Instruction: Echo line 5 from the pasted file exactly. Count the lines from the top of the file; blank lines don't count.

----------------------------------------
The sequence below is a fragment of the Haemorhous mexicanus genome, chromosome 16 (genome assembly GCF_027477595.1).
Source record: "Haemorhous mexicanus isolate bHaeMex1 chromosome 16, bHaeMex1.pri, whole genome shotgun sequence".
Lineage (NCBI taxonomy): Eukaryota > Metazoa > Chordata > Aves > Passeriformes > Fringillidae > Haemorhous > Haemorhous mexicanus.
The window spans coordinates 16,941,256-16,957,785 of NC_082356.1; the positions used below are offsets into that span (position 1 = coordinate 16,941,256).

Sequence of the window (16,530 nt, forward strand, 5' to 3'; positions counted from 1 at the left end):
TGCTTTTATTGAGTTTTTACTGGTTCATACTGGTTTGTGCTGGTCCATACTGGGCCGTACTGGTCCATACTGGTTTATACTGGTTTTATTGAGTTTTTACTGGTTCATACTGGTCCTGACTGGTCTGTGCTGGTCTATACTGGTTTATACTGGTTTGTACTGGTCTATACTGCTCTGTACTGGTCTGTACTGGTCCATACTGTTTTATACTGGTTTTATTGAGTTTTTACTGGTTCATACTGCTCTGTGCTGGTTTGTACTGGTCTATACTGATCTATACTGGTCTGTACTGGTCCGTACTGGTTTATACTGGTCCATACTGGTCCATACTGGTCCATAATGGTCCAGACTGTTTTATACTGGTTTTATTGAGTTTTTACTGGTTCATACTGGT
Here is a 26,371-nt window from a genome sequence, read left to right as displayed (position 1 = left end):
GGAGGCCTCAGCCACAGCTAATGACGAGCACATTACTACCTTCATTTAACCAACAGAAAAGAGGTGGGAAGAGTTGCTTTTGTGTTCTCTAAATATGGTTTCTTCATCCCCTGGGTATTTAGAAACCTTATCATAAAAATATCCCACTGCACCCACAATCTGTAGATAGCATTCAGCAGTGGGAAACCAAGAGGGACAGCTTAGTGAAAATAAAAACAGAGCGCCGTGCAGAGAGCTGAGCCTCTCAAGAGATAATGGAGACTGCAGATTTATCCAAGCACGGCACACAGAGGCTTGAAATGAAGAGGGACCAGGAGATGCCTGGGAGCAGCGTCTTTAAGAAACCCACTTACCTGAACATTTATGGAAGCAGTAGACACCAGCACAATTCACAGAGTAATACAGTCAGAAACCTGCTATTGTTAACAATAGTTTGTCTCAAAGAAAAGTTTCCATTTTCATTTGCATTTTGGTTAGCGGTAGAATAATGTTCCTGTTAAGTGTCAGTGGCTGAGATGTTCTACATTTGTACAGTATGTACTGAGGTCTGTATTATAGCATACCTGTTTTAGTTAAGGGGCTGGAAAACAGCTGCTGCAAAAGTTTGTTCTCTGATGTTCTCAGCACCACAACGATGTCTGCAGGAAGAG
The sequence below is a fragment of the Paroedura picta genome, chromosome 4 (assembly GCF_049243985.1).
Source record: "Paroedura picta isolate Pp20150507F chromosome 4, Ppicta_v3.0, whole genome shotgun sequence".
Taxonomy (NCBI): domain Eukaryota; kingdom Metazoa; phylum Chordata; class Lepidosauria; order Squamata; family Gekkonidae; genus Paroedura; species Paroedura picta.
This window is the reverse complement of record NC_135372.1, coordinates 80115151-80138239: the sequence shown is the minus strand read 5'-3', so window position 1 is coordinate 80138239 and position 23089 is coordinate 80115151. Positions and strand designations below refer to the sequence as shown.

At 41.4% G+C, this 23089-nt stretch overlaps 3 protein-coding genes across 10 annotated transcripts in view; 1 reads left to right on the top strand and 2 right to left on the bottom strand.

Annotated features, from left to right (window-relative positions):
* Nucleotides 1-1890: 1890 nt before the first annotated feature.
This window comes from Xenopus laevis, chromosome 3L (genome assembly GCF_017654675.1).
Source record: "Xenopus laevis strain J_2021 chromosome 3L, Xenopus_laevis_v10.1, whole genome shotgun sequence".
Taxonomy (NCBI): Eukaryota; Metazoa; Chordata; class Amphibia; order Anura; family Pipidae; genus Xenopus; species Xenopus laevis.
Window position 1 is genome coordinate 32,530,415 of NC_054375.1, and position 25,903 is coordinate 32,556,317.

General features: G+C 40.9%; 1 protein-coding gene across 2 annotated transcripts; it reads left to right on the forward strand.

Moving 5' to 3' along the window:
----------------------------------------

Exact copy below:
Sequence of the window (16,530 nt, forward strand, 5' to 3'; positions counted from 1 at the left end):